Vulnerable people in police custody

Please note: In July 2017 HMIC took on responsibility for fire & rescue service inspections and was renamed HM Inspectorate of Constabulary and Fire & Rescue Services (HMICFRS). Inspections carried out before July 2017 may continue to refer to HMIC.

The welfare of vulnerable people in police custody

In January 2014, the Home Secretary commissioned HMIC to carry out an inspection on the welfare of vulnerable people in police custody. This work included, but was not limited to, those with mental health problems, those from black and minority ethnic backgrounds, and children.

This inspection highlights good practice, identifies areas for improvement and makes national recommendations.

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The welfare of vulnerable people in police custody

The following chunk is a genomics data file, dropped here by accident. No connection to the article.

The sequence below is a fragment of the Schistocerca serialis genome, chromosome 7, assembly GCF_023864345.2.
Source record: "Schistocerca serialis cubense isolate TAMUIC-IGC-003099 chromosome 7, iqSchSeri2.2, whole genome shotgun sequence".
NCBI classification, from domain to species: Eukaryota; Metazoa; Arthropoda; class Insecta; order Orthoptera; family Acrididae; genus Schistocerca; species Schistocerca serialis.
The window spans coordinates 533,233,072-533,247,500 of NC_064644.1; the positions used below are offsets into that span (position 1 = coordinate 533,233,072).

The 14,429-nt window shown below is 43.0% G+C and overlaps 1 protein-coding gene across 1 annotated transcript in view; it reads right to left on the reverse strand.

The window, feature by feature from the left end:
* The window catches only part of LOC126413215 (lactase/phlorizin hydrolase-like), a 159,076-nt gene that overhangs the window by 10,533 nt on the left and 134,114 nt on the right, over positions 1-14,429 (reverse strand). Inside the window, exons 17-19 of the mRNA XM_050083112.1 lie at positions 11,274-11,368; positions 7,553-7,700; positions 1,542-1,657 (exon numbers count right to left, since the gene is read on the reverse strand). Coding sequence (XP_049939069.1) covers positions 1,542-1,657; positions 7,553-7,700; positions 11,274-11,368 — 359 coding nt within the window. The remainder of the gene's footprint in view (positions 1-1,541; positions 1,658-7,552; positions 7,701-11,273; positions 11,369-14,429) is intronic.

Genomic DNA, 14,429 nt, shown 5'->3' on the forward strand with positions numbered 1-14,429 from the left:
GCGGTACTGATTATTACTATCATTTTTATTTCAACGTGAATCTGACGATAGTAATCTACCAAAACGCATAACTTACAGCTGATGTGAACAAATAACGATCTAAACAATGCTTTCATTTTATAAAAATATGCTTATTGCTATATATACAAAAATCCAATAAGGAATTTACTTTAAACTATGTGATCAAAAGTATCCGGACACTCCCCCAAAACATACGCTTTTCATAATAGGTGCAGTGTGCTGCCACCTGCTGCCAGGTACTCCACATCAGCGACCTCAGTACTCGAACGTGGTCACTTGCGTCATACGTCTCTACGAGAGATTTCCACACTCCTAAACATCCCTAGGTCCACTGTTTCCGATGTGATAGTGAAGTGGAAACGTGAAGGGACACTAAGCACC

The inspection

The inspection sought to answer the following question:

How effective are police services at identifying and responding to vulnerabilities and associated risks to the welfare of detainees in police custody?

To answer this question we did a number of things, including:

  • looking at other recent national reports and investigations that have been concerned with vulnerability in police custody;
  • making six unannounced inspections of police custody arrangements; these were part of our rolling programme of custody inspections that we carry out with HM Inspectorate of Prisons; and
  • designing a specific project to find out about the experiences of people who have been detained in police custody.

We set up an expert reference group to assist us with this work.

Read more about our approach to carrying out this work and the terms of reference and membership of our expert reference group.

A criminal use of police cells? The use of police custody as a place of safety for people with mental health needs

In 2013, HMIC, Her Majesty’s Inspectorate of Prisons, the Care Quality Commission and Healthcare Inspectorate Wales carried out a joint inspection looking at use of police cells as a place of safety for people with mental health needs.

Read A criminal use of police cells? The use of police custody as a place of safety for people with mental health needs